Friday, March 13, 2015

Why I gave up Diet Coke and sugar free gelatin

I eat healthy food - with one exception.  I love Diet Coke.  Once I gave it up for six years, only to fall back into my bad habit during the first few months of going low carb.  My doctor, who was supervising my journey into a ketogenic diet to control the effects of bi-polar disorder, pointed out that I couldn't expect myself to be totally without sin in my diet; if Diet Coke helped me to stay the course, then drink a few.

A few?  I know not the meaning of that phrase.  First it was one each market day while I closed out the register.  That meant four a week in the summer, three a week in the winter.  Skip to current consumption, four years later.  I was up to a case (24, not 12) most weeks.  If I was being good, maybe I could get an extra couple of days out of the case.

My friends chided me about it.  They pointed out that it was "poison."  My reaction was to think they needed to butt out - and I would pop open another can.

The other day I saw a list of signs of aspartame poisoning.  I had at least one symptom in EVERY category on that list. Click this link for a list of symptoms of aspartame poisoning.  The worst of it was my body pain.  I blamed it on arthritis, although in a family full of arthritis, I had seemed to be the one who was spared until recently.  I began taking Celebrex and got some relief, also from the bursitis in my hips.  But then I found that I was having to add Tylenol For Arthritis to the mix once a day, then twice a day, and finally getting up in the night because the pain was so severe, to take a third dose, the max allowed in a 24-hour period.

After reading the list of aspartame poisoning symptoms, I poured the remains of a Coke down the drain.  I could no longer deny it - I was poisoning my body, and it's the only one I've got!  The few that were left in the fridge went into an out-of-reach space in a cupboard.  I need them there.  That seems to work better for me than completely purging them from the house.  Maybe later, but not yet.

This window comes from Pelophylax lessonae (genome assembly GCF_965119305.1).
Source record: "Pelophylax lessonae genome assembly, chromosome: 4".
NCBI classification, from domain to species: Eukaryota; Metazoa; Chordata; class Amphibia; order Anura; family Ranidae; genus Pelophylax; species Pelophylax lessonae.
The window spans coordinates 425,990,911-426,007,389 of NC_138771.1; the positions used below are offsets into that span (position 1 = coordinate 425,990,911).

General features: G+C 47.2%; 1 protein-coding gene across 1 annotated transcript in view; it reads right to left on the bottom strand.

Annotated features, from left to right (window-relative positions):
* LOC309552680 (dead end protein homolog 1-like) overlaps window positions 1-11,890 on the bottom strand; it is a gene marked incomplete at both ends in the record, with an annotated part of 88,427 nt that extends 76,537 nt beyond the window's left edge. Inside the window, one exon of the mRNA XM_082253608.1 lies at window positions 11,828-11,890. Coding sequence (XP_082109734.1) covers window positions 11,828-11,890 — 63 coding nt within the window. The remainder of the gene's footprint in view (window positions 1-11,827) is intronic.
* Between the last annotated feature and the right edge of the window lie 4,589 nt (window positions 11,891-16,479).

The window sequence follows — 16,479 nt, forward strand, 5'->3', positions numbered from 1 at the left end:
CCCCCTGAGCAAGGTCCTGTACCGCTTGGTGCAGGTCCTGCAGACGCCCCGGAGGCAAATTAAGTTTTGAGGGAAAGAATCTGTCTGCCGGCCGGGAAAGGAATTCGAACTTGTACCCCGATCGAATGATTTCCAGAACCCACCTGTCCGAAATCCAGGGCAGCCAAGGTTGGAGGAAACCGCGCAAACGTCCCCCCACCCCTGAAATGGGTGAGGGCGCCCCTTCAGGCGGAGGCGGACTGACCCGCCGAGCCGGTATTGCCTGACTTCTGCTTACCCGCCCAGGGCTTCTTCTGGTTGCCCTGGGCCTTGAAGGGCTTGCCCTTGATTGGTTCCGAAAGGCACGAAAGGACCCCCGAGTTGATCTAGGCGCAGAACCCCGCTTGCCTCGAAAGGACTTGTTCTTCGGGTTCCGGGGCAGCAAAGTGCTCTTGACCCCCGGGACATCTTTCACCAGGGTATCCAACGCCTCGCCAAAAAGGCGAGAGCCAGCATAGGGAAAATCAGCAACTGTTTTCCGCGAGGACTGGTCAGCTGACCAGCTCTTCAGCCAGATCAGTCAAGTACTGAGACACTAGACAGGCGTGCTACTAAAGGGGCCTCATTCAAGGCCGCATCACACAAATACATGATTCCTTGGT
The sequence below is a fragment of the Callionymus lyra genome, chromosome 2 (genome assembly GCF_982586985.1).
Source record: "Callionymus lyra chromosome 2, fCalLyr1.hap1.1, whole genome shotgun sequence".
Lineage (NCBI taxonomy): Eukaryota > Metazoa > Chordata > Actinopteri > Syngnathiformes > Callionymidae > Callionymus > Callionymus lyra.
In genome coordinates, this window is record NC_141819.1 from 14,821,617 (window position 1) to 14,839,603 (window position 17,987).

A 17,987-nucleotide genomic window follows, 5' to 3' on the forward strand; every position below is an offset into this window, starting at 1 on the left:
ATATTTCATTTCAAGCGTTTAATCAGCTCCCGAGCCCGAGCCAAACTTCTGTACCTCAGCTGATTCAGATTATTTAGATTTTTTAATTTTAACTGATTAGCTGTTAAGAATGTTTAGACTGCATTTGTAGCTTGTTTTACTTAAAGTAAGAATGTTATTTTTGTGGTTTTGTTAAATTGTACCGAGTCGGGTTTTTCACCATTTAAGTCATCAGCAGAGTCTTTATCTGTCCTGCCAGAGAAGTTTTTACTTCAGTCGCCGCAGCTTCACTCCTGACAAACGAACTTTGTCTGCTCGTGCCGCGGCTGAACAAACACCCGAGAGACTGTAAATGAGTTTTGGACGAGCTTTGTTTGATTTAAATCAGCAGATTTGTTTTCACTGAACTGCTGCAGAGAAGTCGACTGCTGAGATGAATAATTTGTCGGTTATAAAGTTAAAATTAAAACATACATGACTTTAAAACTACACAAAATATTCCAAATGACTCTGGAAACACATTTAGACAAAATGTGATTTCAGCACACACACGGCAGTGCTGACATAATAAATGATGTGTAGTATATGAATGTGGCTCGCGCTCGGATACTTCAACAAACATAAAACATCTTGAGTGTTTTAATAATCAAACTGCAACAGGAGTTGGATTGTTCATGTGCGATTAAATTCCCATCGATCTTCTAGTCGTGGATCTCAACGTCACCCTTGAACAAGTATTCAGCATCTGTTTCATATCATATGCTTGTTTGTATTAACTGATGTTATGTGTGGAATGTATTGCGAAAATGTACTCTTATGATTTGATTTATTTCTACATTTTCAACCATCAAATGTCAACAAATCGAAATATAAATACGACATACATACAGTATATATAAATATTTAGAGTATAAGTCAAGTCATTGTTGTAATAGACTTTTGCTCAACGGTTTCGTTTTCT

So how am I feeling?  The pain got better almost immediately.  But it was still there, and I always hobbled for a few steps when getting out of bed, or after a few minutes in my computer chair.  This morning, I got out of bed and started walking gingerly towards the bathroom, and then realized "no hobbling necessary."  Wow!

Okay, so I am confounding this by also beginning yin yoga (See more about yin yoga here.) But there is no way that two days of yin yoga could be responsible for this new freedom of movement.  In fact, I was able to get considerably deeper into my poses this morning and did not have to come out of them due to pain.

I am thankful for friends who nagged me.  They cared more about me than I was caring about myself.  Thanks to all who scolded.  It was a measure of love, not judgment.  :)

Update to my blog - a new mistake about to happen

I am clarifying the first paragraph only on my previous blog, based on information of which I just became aware when perusing the net for information on fat intake and health.  I spoke of Ancel Keys's chicanery in presenting data that led many to believe that eating saturated fat would lead to heart disease.

First, here is the link to the Raw Foods SOS blog (written by Denise Minger) that dealt with Keys, if you care to plow through a lot of data. The truth about Ancel Keys.  I swallowed the current conventional wisdom that Ancel Keys was mistaken in saying there was a correlation between fat consumption and heart disease.  HOWEVER . . .   If you take the time to read through this well-written blog, you will see that in fact there was a correlation between the two.  But remember that correlation is not causation.  And the blogger goes on to rip apart the methodology, including the data collection, concluding that we do not have to become vegans to be healthy, and in fact should not look to such a diet to improve health.   

What the author showed when combing through this data is that it focused only certain types of heart disease in looking for correlation.  When mortality rates were used (which to my mind is a pretty good way to measure overall health), in fact, those who ate more fat could expect to live LONGER.  Again, remember that correlation is not causation.  The author points out that countries whose population eat a lot of fat in general are more wealthy -- which means better healthcare, better food in general -- and so confounds any conclusions on the matter.

Enough said.  My apologies for not doing the diligence that the the writer of Raw Foods SOS did.  I appreciate her work.  Check out this blog!